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Posts Tagged ‘Empty calorie’

Calories are to our bodies what gas is to our car. It’s the fuel that keeps us going. We need calories. The problem is, nearly seventy percent in our nation consume too many.

The average adult needs about 2,000 calories each day. That number moves up or down according to activity, age, and other factors. After eating foods to meet nutrient needs, approximately 300 discretionary calories can be selected from calorie-laden foods.  Calories with little or no nutritive value—empty calories—come mostly from foods high in solid fats and added sugars. Too many extra calories pile on excessive pounds resulting in overweight or obesity. While snacks can add to nutrient needs, often they fall into the empty calorie category.

About one-fourth of daily calories come from snacks. According to the Food Surveys Research Group of the Agricultural Research Service, snacking among adults increased during the past thirty years. On average, men consumed 586 calories and women 421 calories daily from snacks. Those who ate between meals four or more times daily took in almost one and one-half times more calories than those who had fewer snacks. However,  normal weight, overweight, and obese people did not differ in how often they had snacks.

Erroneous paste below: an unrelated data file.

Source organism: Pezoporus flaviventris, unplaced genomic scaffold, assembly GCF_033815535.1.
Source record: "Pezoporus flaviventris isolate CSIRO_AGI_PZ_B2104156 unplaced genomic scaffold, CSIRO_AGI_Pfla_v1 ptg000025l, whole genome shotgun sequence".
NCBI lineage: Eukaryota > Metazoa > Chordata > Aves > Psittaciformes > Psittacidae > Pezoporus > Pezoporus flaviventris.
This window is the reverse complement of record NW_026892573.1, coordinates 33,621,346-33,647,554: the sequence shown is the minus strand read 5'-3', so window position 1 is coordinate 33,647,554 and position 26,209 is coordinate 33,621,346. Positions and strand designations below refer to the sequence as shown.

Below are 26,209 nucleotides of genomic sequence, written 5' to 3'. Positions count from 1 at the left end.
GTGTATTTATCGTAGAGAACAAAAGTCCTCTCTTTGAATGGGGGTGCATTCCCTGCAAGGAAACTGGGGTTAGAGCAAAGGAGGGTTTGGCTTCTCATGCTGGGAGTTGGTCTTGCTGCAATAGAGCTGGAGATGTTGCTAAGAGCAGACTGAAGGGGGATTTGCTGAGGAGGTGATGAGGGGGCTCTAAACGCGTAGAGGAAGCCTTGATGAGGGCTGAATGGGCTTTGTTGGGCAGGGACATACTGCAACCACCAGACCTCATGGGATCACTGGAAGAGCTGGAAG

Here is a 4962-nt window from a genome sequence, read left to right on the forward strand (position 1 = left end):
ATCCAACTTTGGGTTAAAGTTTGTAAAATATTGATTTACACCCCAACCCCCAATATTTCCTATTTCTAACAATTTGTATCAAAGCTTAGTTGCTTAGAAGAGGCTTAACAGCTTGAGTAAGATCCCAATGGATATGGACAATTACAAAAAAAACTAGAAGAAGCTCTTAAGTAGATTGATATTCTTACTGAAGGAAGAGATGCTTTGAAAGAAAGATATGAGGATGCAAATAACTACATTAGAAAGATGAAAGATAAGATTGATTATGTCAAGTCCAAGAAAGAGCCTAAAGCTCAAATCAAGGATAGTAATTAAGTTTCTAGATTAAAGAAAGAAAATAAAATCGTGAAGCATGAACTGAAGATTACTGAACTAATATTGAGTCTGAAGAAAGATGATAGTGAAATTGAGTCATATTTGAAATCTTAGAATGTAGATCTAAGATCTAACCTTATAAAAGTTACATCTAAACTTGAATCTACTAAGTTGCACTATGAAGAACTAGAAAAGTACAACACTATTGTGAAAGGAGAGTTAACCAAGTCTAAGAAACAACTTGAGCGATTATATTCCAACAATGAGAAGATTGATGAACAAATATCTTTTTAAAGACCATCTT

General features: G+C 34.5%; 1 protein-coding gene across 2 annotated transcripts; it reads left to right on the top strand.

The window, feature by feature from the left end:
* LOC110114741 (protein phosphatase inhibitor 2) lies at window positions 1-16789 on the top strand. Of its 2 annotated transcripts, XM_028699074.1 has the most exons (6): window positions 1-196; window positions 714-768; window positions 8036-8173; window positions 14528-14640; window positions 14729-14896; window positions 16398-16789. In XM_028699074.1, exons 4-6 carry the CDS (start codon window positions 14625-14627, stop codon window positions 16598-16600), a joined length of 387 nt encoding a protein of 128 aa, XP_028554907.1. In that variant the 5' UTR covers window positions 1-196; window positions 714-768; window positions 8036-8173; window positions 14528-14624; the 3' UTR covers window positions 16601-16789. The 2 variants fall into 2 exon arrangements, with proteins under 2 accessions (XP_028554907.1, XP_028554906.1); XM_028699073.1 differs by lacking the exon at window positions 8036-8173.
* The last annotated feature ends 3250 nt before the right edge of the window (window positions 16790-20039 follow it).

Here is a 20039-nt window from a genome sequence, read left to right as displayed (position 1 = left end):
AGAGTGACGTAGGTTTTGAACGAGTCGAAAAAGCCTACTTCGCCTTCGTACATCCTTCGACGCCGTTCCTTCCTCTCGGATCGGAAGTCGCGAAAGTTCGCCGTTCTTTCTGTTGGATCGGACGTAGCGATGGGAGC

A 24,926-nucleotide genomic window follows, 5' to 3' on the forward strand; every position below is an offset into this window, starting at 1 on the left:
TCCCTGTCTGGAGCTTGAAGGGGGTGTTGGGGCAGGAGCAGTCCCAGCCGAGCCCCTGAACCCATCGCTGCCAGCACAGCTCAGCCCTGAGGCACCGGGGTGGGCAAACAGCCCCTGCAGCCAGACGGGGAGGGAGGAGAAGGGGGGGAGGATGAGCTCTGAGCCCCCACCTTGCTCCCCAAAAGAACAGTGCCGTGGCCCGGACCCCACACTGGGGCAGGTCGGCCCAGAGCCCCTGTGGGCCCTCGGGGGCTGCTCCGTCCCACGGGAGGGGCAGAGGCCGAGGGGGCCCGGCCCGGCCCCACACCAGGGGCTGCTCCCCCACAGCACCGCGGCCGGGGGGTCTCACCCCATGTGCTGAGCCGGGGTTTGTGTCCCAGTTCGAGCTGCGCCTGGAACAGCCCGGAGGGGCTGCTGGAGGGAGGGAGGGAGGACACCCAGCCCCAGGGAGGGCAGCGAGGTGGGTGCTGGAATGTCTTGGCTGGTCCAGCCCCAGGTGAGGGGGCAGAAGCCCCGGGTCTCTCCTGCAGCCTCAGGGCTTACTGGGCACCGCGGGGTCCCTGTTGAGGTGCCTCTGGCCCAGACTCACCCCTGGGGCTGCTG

Alcohol contributed sixteen percent of snack-calories for men. Sugar-sweetened beverages made up fourteen percent of calories for both men and women. The next highest group of snack-calories came from salty morsels such as pretzels, potato chips, and etc.  All these are empty calorie sources.

How can you make sure your between-meal nibbles add to a healthy diet? Choose foods that supply nutrients your body needs without providing excessive fuel. Good choices include low-fat yogurt, fruit, cereal, cheese, nuts, and other nutritious fares. Make sure your calories aren’t empty.

Reference:

http://www.ars.usda.gov/SP2UserFiles/Place/12355000/pdf/DBrief/4_adult_snacking_0708.pdf

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